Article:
Humans Of The Horse World: Tell Me A Story
Stephanie Riggio Bulger, July 2016
Horse people are great storytellers. The more years I spend in the barn and around the show grounds– 27 and counting – the more certain of this fact I become. It’s in our DNA. I couldn’t tell you what I ate for breakfast this morning, but I can describe, stride for stride, my winning trips from the Pennsylvania National Horse show in 2007.
Becoming a mother has put me in a reflective mood. So much has changed in the past year, I find myself reminiscing a lot, especially with those who knew me pre-baby. Since I spend so much time riding, I spend a lot of time thinking about my equestrian past, both glories and failures. The madcap escapades that have followed me (and my long-suffering “horse show mom” extraordinaire) are by now family legends. There was the time, so excited to attend my first ever Devon Horse Show, that I forgot our luggage in the lobby of our building in New York City. Or the time, bored waiting for our classes at the Washington International Horse Show, that mom and I decided to visit the Spy Museum. There I was, decked out in horse show finery, when the docent on our tour declared the first rule of being a spy was not being conspicuous. Then 20 faces turned and stared at me, clearly not a spy. These and so many more stories, memories, laughs, tears, tribulations, victories. So much stuff that makes up my – and every equestrian’s - life with horses.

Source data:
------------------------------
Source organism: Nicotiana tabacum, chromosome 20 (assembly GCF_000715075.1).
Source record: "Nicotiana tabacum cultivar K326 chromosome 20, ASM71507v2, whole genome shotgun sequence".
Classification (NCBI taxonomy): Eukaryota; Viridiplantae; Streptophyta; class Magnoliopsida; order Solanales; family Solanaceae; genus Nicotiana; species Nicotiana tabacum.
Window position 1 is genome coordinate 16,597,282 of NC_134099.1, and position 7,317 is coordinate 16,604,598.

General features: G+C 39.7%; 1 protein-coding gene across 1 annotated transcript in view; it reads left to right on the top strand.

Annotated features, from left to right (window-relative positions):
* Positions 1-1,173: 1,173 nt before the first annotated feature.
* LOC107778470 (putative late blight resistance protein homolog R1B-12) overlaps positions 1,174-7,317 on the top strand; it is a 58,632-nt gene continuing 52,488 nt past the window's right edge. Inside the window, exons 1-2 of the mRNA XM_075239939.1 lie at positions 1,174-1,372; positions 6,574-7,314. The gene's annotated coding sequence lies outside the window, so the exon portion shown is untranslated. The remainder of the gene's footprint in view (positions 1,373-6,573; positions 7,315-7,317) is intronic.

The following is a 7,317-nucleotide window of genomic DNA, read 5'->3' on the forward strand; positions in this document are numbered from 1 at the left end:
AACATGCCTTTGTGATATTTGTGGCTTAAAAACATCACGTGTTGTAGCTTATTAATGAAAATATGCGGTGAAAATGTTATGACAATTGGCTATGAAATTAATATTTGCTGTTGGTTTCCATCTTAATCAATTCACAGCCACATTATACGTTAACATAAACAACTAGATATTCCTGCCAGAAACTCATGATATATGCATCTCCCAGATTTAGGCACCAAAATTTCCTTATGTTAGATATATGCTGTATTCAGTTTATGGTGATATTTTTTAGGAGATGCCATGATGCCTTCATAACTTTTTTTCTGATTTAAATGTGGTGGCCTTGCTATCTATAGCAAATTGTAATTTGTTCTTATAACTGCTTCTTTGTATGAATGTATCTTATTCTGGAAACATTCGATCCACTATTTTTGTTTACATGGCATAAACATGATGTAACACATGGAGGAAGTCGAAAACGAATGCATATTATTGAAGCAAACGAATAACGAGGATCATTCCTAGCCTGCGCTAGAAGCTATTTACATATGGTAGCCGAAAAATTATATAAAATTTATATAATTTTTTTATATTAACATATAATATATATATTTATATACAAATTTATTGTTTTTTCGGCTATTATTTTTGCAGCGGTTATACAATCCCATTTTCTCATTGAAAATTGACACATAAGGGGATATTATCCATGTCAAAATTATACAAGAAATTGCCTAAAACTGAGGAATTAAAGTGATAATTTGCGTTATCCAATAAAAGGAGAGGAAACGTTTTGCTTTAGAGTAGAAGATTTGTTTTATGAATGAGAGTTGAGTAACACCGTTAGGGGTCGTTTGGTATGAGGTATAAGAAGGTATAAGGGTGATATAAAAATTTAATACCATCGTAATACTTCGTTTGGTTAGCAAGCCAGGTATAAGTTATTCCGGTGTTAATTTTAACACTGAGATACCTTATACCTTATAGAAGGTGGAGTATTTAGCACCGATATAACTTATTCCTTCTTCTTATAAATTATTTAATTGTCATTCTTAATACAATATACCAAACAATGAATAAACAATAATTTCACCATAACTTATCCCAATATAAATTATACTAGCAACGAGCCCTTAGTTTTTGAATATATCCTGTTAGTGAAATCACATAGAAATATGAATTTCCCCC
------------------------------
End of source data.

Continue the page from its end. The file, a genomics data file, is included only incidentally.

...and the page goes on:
The ever-pithy Winston Churchill is oft quoted, and has many horsey aphorisms. My favorite has to be, “No hour of life is wasted that is spent in the saddle.” It is for this reason, I think, that all of us who spend much time around horses become such good storytellers. Every moment – both in the saddle and out – is precious, worth documenting and sharing.
Horse-human relationships are complex, symbiotic, and totally unique. They also change day-to-day, moment to moment. I can attest that my biggest most macho horse, Fiddler, turns into a big doe-eyed softie whenever my toddler is in the barn. My champion, Indian Summer, was the bravest horse I have ever had the pleasure to work with, but only in the show ring. In his daily life, he behaved like Chicken Little who thought the sky was falling ALL THE TIME. Often I thought that I would have to dismount and carry him past some scary and offensive (and sometimes imaginary) object had I the strength.
Since I began my work with the Equestrian Aid Foundation in 2008, I realized that we all have stories to tell. Some of them are sad, some funny, some redemptive. All have a common thread: the horse-human connection should be celebrated. Moreover, horse people are some of the kindest, most inclusive, welcoming and colorful folks I know. Some of my greatest and most lasting friendships are with my riding friends, and I hope to honor the special bonds that tie fellow equestrians to one another.
Thus this blog begins. Humans of the Horse World: Tell Me a Story. With it I hope to introduce you to horse people from all walks of life, from all corners of the country, and from every discipline, Olympians, backyard pleasure riders, and everyone in between. I hope to introduce you to folks who benefit from the Equestrian Aid Foundation and those who don’t. Mainly, I hope to remind you what a special group of people we are, that we speak the same language, that we love the same things, and that we are connected by our love for horses. Think about a story that you can tell us, too!